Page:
“Don’t Look Now” (Post 1/2)

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[Explanation of Reading Journal Entries/Ratings]

Post 2/2


 

A collection of five tense novellas by Daphne du Maurier, published in 1971 (in Britain, under the title Not After Midnight). Page numbers refer to a first edition hardcover. A paperback edition (with a horrible cover) is available.

5 out of 5 stars.

This is my first du Maurier book, though film adaptations of her work (Hitchcock’s The Birds and Rebecca and Nicolas Roeg’s Don’t Look Now) are rightful classics. Being a fan of the movie Don’t Look Now for years, I decided to finally track this down. Best book decision of the year (so far).


 

DON’T LOOK NOW

John and Laura vacation in Venice in an attempt to recover after the unexpected death of their young daughter. A chance, possibly supernatural, encounter warns them of doom; a threat believed by Laura and brushed off by John.

[1] One of du Maurier’s strongest abilities in this collection is to set the scene – weather, location – quickly and poetically.

The sight of the water, limpid, pale, was a soothing contrast to the fierce sun above their heads.

(p.12)

[2] du Maurier also knows how to handle dialogue. There’s an ease and rhythm to it; maintaining a sense of Britishness without feeling stuffy.

“Don’t,” said Laura. “It’s cruel, poor thing,” and then suddenly putting her hand on his knee, “Do you think Christine is sitting here beside us?”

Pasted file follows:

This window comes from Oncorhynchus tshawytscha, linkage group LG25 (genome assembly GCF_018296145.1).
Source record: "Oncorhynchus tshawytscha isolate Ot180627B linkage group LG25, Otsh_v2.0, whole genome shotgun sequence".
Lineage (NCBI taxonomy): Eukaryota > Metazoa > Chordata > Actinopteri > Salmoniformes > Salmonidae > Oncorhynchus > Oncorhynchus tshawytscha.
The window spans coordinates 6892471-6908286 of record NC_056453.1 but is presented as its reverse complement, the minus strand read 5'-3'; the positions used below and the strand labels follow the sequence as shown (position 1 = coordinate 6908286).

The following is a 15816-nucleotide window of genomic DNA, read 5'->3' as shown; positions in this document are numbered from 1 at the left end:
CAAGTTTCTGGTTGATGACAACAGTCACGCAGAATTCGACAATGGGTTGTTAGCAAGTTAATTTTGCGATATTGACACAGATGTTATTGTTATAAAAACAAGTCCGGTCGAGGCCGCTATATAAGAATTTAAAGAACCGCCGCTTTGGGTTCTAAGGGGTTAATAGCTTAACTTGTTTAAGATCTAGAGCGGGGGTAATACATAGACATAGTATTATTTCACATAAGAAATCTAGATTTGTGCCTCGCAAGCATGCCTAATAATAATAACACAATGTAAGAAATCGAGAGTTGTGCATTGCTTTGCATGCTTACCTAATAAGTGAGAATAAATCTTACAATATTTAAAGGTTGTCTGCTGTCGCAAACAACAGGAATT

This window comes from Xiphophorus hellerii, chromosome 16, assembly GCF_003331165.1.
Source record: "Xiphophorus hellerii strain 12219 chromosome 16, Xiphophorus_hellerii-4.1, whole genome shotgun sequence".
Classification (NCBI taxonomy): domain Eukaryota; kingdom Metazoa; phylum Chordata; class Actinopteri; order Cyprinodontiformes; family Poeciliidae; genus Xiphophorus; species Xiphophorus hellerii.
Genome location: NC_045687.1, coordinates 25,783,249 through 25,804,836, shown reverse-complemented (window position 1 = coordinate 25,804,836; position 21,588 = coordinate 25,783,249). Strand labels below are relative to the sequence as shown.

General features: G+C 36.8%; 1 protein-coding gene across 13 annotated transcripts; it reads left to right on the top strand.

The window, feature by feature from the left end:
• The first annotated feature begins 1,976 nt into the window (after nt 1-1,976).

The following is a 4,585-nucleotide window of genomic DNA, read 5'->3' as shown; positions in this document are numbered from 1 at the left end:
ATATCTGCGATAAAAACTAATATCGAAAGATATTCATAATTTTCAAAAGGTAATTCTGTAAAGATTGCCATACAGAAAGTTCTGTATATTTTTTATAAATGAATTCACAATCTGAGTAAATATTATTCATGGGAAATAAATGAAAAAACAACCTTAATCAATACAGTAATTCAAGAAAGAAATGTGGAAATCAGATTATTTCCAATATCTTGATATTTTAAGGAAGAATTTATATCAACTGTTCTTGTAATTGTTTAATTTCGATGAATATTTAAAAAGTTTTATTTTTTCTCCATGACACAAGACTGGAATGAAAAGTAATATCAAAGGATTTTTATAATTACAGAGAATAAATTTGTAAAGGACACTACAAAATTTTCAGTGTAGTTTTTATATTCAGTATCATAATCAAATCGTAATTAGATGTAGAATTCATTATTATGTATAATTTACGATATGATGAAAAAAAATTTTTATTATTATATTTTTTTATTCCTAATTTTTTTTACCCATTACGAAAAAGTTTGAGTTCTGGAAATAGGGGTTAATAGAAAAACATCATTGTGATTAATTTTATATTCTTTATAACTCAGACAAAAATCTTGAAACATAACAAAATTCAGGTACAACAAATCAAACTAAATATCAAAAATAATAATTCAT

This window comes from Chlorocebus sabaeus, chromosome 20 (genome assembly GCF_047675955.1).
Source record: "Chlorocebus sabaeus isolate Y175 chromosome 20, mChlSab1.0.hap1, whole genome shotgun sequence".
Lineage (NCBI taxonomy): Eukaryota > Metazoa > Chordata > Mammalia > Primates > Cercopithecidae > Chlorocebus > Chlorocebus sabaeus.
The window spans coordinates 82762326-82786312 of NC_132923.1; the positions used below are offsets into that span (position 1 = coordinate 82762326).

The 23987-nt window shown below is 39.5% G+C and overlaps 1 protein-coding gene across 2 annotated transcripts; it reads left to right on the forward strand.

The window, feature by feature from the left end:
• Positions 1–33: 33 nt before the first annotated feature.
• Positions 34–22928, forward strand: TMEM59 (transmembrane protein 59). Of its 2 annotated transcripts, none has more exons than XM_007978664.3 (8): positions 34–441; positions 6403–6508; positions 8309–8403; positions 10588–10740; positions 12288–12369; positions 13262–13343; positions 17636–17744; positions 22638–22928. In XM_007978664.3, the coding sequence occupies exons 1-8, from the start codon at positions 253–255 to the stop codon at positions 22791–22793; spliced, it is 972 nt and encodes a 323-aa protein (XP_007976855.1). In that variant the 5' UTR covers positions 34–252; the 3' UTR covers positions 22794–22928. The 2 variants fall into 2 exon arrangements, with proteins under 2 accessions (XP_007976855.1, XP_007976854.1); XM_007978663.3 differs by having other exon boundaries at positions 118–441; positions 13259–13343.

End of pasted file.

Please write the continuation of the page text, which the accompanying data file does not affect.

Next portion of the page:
He did not answer at once. What was there to say? Would it be like this forever?

“I expect so,” he said slowly, “if you feel she is.”

(p.12)

[3] Section breaks are avoided in this story, which is an interesting choice. The passage of time is stated in the text instead of implied through breaks (see also the last sentence in [4]).

“Never,” said Laura, some twenty minutes later, “has so much junk been piled into so small a basket.”

(p.13)

It creates a relentless, dreamlike atmosphere. The plot does not ease or let up and the text gives you no good place to pause. The feeling of dread increases for our main character with no way to escape or rest.

[4] Sex scenes are a tricky business. They can easily result in embarrassing passages, but Du Maurier handles this confidently and swiftly.

Now, he thought afterwards, now at last is the moment to make love, and he went back into the bedroom, and she understood, and opened her arms and smiled. Such blessed relief after all those weeks of restraint.

“The thing is,” she said later, fixing her ear-rings before the looking glass, “I’m not terribly hungry.”

(p.15)

[5] Vocabulary:

Emerging presently behind the ducal palace [they] came out into the Piazza San Marco.

(p.24)

adjective – of, like, or relating to a duke or dukedom.

[6] Reference:

“The little red house where d’Annunzio lived.”

(p.30)

General Gabriele D’Annunzio, Prince of Montenevoso, Duke of Gallese: Italian writer, poet, journalist, playwright and WWI soldier (1863 – 1938). He first saw Venice in 1887 and returned through the 1890s and beyond. Made it his home during World War I (I’m guessing this is when he had himself a “little red house”).


A great opening story for this collection. It builds tension steadily from several plot angles without getting overwhelmed:

-John and Laura’s ill son back in England

-Laura’s ‘disappearance’

-Psychic women warning John to get out of Venice

-Murderer on the loose

The story and film are both worth experiencing. The screenplay writers for Roeg’s version (Allan Scott and Chris Bryant) did an incredible job expanding a fifty page story into a two-hour film. The changed elements are perfect (John and Laura are living in Venice for an extended period because of John’s work versus a short holiday; their daughter died in a drowning instead of an illness, etc). It would be amazing to use this in a film/literature course, to show how adaptations can expand without losing the essence of the original.